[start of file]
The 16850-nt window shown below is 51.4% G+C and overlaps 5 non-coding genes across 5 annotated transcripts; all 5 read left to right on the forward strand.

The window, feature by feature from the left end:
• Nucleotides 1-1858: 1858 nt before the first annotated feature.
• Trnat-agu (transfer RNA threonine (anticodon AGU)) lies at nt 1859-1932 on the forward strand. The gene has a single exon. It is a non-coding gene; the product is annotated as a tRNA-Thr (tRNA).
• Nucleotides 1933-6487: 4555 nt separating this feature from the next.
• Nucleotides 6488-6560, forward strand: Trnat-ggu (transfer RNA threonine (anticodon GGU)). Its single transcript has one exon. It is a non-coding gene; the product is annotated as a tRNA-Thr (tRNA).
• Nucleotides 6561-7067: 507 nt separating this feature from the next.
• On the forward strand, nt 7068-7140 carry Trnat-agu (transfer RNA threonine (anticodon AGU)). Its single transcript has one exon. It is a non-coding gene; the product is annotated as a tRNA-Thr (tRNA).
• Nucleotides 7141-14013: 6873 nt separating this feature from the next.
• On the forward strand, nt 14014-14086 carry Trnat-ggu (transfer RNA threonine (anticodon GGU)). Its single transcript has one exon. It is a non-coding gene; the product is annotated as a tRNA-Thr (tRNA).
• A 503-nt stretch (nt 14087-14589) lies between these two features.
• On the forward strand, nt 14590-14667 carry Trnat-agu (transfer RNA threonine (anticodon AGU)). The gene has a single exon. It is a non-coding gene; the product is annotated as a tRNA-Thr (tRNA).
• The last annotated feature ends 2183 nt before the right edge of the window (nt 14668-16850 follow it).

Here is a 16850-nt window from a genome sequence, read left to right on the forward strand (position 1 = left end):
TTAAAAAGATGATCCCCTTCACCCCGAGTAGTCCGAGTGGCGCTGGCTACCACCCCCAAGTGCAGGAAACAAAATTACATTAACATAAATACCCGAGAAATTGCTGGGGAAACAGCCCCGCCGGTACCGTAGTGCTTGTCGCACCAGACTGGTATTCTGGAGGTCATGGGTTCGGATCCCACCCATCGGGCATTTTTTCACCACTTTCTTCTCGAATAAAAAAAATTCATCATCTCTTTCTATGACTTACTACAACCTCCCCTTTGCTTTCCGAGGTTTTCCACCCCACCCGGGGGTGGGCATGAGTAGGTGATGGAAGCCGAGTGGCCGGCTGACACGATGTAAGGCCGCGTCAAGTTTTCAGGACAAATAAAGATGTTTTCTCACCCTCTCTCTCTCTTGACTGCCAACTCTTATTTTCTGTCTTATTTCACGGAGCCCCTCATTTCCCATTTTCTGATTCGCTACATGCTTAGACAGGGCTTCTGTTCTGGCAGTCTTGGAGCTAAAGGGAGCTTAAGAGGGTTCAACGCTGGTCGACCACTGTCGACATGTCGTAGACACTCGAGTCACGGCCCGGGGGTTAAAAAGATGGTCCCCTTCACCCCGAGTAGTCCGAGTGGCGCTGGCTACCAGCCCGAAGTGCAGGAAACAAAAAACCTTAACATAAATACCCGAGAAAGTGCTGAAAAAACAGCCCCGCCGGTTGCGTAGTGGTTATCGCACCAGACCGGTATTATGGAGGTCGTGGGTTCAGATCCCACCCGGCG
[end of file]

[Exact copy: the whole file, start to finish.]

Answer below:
The 16850-nt window shown below is 51.4% G+C and overlaps 5 non-coding genes across 5 annotated transcripts; all 5 read left to right on the forward strand.

The window, feature by feature from the left end:
• Nucleotides 1-1858: 1858 nt before the first annotated feature.
• Trnat-agu (transfer RNA threonine (anticodon AGU)) lies at nt 1859-1932 on the forward strand. The gene has a single exon. It is a non-coding gene; the product is annotated as a tRNA-Thr (tRNA).
• Nucleotides 1933-6487: 4555 nt separating this feature from the next.
• Nucleotides 6488-6560, forward strand: Trnat-ggu (transfer RNA threonine (anticodon GGU)). Its single transcript has one exon. It is a non-coding gene; the product is annotated as a tRNA-Thr (tRNA).
• Nucleotides 6561-7067: 507 nt separating this feature from the next.
• On the forward strand, nt 7068-7140 carry Trnat-agu (transfer RNA threonine (anticodon AGU)). Its single transcript has one exon. It is a non-coding gene; the product is annotated as a tRNA-Thr (tRNA).
• Nucleotides 7141-14013: 6873 nt separating this feature from the next.
• On the forward strand, nt 14014-14086 carry Trnat-ggu (transfer RNA threonine (anticodon GGU)). Its single transcript has one exon. It is a non-coding gene; the product is annotated as a tRNA-Thr (tRNA).
• A 503-nt stretch (nt 14087-14589) lies between these two features.
• On the forward strand, nt 14590-14667 carry Trnat-agu (transfer RNA threonine (anticodon AGU)). The gene has a single exon. It is a non-coding gene; the product is annotated as a tRNA-Thr (tRNA).
• The last annotated feature ends 2183 nt before the right edge of the window (nt 14668-16850 follow it).

Here is a 16850-nt window from a genome sequence, read left to right on the forward strand (position 1 = left end):
TTAAAAAGATGATCCCCTTCACCCCGAGTAGTCCGAGTGGCGCTGGCTACCACCCCCAAGTGCAGGAAACAAAATTACATTAACATAAATACCCGAGAAATTGCTGGGGAAACAGCCCCGCCGGTACCGTAGTGCTTGTCGCACCAGACTGGTATTCTGGAGGTCATGGGTTCGGATCCCACCCATCGGGCATTTTTTCACCACTTTCTTCTCGAATAAAAAAAATTCATCATCTCTTTCTATGACTTACTACAACCTCCCCTTTGCTTTCCGAGGTTTTCCACCCCACCCGGGGGTGGGCATGAGTAGGTGATGGAAGCCGAGTGGCCGGCTGACACGATGTAAGGCCGCGTCAAGTTTTCAGGACAAATAAAGATGTTTTCTCACCCTCTCTCTCTCTTGACTGCCAACTCTTATTTTCTGTCTTATTTCACGGAGCCCCTCATTTCCCATTTTCTGATTCGCTACATGCTTAGACAGGGCTTCTGTTCTGGCAGTCTTGGAGCTAAAGGGAGCTTAAGAGGGTTCAACGCTGGTCGACCACTGTCGACATGTCGTAGACACTCGAGTCACGGCCCGGGGGTTAAAAAGATGGTCCCCTTCACCCCGAGTAGTCCGAGTGGCGCTGGCTACCAGCCCGAAGTGCAGGAAACAAAAAACCTTAACATAAATACCCGAGAAAGTGCTGAAAAAACAGCCCCGCCGGTTGCGTAGTGGTTATCGCACCAGACCGGTATTATGGAGGTCGTGGGTTCAGATCCCACCCGGCG